Stock splits don't change the underlying value of a publicly traded company. But they do make it easier for investors to buy the stock, as well as make nominal swings in the stock price feel less dramatic.

In March, Amazon's (AMZN 0.83%) board of directors voted for a 20-for-1 stock split. On May 25, at the company's annual shareholder meeting, shareholders will have a chance to vote on the stock split. If approved, Amazon should initiate its stock split after market close on Friday, June 3, and then open on June 6 (Monday morning) at its new price. At Amazon's current price of roughly $2,150 per share at the time of this writing, that would make the post-split price $107 per share. 

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Investors looking to put $500 to work in a beginner basket of stocks would do well to consider Amazon for that basket, especially with a stock split looming. They might also want to consider Apple (AAPL -0.60%), Nike (NKE -1.62%), and Walt Disney (DIS 0.33%). Like Amazon, these stocks are currently trading at a discount (between 24% and 49%) from their all-time highs. Assuming Amazon's split goes through, an investor should be able to buy one share of each company for under $500 in total. Here's what makes these four top stocks a great buy now.

1. Amazon: AWS with a cherry on top

Amazon's stock price is lower now than it was two years ago. Yet there's every reason to believe the business is in its best shape ever.

Amazon's e-commerce business often takes center stage in the public eye. And while it may be Amazon's primary source of revenue, it's far from its main source of profit. The main source is actually Amazon Web Services (AWS), the company's cloud infrastructure division. AWS continues to grow at a breakneck pace and features an operating margin above 30%. AWS' growth paired with its profitability makes it arguably worth $1 trillion all on its own, while Amazon's market cap is currently around $1.1 trillion. Throw in the rest of Amazon's business, and Amazon stock -- down over 40% from its all-time high -- looks like a bargain.

AMZN Chart

AMZN data by YCharts

2. Apple: A stock that's finally a good value

Apple is a rare example of a stock that has crushed the broader market over the last few years yet still isn't overpriced. Yes, the 25% drawdown from its high certainly makes Apple more attractive. But it's really the company's buybacks and bottom-line growth that make it such a compelling value.

Apple's successful penetration into multiple consumer electronic product categories paired with its services business strengthens its ability to retain and grow existing customers as well as attract new customers. Today Apple is a leader in mobile phones, laptops, desktops, tablets, digital watches, and headphones.

Since Apple controls both its hardware and its software, it's better able to integrate these products together through iCloud data storage and keychains. In sum, Apple is an incredibly well-run business that is also an attractively priced stock trading at a price-to-earnings ratio of less than 23. 

3. Nike: A global brand with a booming business

Nike's partnerships with star athletes improve its influence as the world's leading athletic apparel brand. The story behind Nike the last few years has been its ability to grow net income at a faster pace than revenue thanks to its rising operating margin. This chart says it all.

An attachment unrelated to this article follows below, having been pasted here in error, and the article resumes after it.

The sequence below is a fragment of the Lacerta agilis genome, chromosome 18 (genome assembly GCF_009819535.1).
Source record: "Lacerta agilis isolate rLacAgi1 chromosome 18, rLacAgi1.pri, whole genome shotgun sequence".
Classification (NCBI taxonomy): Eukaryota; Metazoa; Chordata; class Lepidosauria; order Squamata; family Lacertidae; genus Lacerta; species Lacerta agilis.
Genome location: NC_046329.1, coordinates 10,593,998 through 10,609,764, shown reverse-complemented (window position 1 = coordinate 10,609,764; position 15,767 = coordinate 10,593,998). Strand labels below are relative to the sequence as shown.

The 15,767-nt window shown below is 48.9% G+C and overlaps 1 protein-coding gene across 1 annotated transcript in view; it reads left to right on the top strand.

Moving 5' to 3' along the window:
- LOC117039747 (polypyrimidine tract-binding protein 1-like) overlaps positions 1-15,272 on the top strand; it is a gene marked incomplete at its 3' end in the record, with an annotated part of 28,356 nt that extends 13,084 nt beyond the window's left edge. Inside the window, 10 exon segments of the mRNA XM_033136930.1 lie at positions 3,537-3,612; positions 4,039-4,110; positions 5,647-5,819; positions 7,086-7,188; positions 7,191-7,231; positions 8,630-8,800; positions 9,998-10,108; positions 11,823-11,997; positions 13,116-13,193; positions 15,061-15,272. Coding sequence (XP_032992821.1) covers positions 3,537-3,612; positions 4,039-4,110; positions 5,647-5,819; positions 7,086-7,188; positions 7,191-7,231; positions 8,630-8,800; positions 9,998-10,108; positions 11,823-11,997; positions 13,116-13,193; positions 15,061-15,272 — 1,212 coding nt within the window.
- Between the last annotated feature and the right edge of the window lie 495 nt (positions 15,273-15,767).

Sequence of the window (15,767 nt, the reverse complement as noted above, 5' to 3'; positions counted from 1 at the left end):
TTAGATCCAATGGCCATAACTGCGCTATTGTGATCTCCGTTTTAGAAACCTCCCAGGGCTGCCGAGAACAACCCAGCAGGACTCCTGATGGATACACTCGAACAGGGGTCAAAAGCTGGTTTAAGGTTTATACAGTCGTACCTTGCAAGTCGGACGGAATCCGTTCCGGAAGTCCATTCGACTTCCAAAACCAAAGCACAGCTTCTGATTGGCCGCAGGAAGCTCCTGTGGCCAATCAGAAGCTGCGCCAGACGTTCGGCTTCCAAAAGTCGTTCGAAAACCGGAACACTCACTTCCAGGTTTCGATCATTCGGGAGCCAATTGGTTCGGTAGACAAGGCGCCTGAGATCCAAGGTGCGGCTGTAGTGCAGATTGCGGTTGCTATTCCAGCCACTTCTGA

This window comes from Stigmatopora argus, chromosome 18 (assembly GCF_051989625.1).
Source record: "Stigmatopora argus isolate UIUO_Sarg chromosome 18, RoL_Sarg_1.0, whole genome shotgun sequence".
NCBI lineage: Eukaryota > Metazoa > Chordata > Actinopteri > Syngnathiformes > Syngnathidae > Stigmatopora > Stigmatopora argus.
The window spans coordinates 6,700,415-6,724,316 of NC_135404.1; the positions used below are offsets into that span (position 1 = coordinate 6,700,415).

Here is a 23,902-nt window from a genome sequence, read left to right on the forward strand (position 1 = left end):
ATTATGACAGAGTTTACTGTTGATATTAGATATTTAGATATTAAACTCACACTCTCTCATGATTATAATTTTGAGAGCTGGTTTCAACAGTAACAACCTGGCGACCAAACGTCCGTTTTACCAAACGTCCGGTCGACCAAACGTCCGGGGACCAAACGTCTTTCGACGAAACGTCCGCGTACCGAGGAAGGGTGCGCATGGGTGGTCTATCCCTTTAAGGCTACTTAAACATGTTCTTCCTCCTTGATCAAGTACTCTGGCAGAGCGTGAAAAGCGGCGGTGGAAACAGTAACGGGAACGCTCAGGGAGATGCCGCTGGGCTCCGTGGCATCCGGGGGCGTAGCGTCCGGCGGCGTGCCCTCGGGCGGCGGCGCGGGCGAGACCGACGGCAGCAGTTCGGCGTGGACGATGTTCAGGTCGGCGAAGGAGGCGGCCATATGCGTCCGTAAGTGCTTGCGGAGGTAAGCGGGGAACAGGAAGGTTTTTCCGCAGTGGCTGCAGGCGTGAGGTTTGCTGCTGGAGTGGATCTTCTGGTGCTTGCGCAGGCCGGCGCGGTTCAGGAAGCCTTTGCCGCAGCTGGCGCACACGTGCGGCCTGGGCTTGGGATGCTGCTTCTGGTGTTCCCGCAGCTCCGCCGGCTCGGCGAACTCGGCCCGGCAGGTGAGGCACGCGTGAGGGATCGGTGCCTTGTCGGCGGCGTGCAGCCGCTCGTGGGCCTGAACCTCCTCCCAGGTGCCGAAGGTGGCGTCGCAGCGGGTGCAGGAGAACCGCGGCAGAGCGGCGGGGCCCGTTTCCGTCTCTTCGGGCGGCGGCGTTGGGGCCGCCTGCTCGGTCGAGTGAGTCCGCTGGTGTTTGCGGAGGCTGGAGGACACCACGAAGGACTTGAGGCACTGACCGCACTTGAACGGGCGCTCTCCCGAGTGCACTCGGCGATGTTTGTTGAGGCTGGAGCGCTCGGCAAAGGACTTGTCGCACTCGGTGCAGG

NKE Revenue (TTM) Chart

NKE Revenue (TTM) data by YCharts

Over the last 10 years, Nike's revenue has roughly doubled -- which is a mediocre growth rate. But during that time frame, its net income is up 177%, and its operating margin is now 15.2%, compared to the 10-year median of 13.1%. Nike's aggressive spending is working and making the business more profitable than ever before. Nike isn't a cheap stock. But it's a world-class brand and an excellent business. Down 39% from its high, Nike looks like a great buy now.

4. Walt Disney: Don't sleep on this media mogul

Disney stock has been cut nearly in half from its all-time high as the company struggles to gain its footing against the backdrop of the COVID-19 pandemic. Disney has had a rough go of it as of late for factors outside of its control. After posting record box office figures in 2019, Disney's movie business ground to a halt in 2020 and 2021. But with a jam-packed slate of potential blockbuster hits in the queue for 2022, Disney could rebound its movie business nicely this year.

What's more, the parks business continues to show it has returned close to its pre-pandemic levels, while Disney+ is surpassing all growth estimates. Unfortunately for investors, Disney still seems to find itself in "prove it" mode. It has yet to have a year where the parks and experiences, the movie business, linear networks, and direct-to-consumer business units are all succeeding at the same time. What's more, Disney+ still isn't profitable and isn't expected to be profitable until Disney's fiscal 2024. This presents a good amount of uncertainty. But for investors that believe in Disney's ability to grow over time and eventually kick all of its business segments into high gear, the stock looks like a bargain now.

Keep it simple

It is never easy to be a buyer in a bear market. To make it easier on beginner investors, I think it makes the most sense to stick mostly with name-brand companies that have reputations for multi-decade growth. Apple, Amazon, Nike, and Disney are all leaders in their respective industries.

We don't know how long this bear market will last or how much further stock prices could go. But I would argue that there's a very good chance that all four of these companies will be quite a bit more valuable 10 years from now than they are today.